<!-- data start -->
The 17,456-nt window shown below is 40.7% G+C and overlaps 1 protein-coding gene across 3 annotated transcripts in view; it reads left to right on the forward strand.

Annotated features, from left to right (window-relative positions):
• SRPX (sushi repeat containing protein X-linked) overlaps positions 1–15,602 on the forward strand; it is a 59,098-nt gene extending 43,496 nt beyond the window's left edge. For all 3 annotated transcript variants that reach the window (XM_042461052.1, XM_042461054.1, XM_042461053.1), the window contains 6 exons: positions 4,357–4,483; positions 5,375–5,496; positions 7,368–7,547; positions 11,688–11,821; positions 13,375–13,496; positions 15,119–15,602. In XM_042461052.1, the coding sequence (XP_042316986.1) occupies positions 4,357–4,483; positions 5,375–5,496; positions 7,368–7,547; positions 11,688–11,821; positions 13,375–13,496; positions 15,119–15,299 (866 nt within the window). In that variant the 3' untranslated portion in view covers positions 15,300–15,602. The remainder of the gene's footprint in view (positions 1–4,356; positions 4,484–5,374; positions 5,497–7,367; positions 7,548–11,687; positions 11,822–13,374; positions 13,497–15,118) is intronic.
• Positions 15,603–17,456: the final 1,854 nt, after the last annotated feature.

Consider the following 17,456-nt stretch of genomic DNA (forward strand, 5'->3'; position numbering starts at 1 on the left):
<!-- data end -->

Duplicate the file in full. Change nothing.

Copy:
The 17,456-nt window shown below is 40.7% G+C and overlaps 1 protein-coding gene across 3 annotated transcripts in view; it reads left to right on the forward strand.

Annotated features, from left to right (window-relative positions):
• SRPX (sushi repeat containing protein X-linked) overlaps positions 1–15,602 on the forward strand; it is a 59,098-nt gene extending 43,496 nt beyond the window's left edge. For all 3 annotated transcript variants that reach the window (XM_042461052.1, XM_042461054.1, XM_042461053.1), the window contains 6 exons: positions 4,357–4,483; positions 5,375–5,496; positions 7,368–7,547; positions 11,688–11,821; positions 13,375–13,496; positions 15,119–15,602. In XM_042461052.1, the coding sequence (XP_042316986.1) occupies positions 4,357–4,483; positions 5,375–5,496; positions 7,368–7,547; positions 11,688–11,821; positions 13,375–13,496; positions 15,119–15,299 (866 nt within the window). In that variant the 3' untranslated portion in view covers positions 15,300–15,602. The remainder of the gene's footprint in view (positions 1–4,356; positions 4,484–5,374; positions 5,497–7,367; positions 7,548–11,687; positions 11,822–13,374; positions 13,497–15,118) is intronic.
• Positions 15,603–17,456: the final 1,854 nt, after the last annotated feature.

Consider the following 17,456-nt stretch of genomic DNA (forward strand, 5'->3'; position numbering starts at 1 on the left):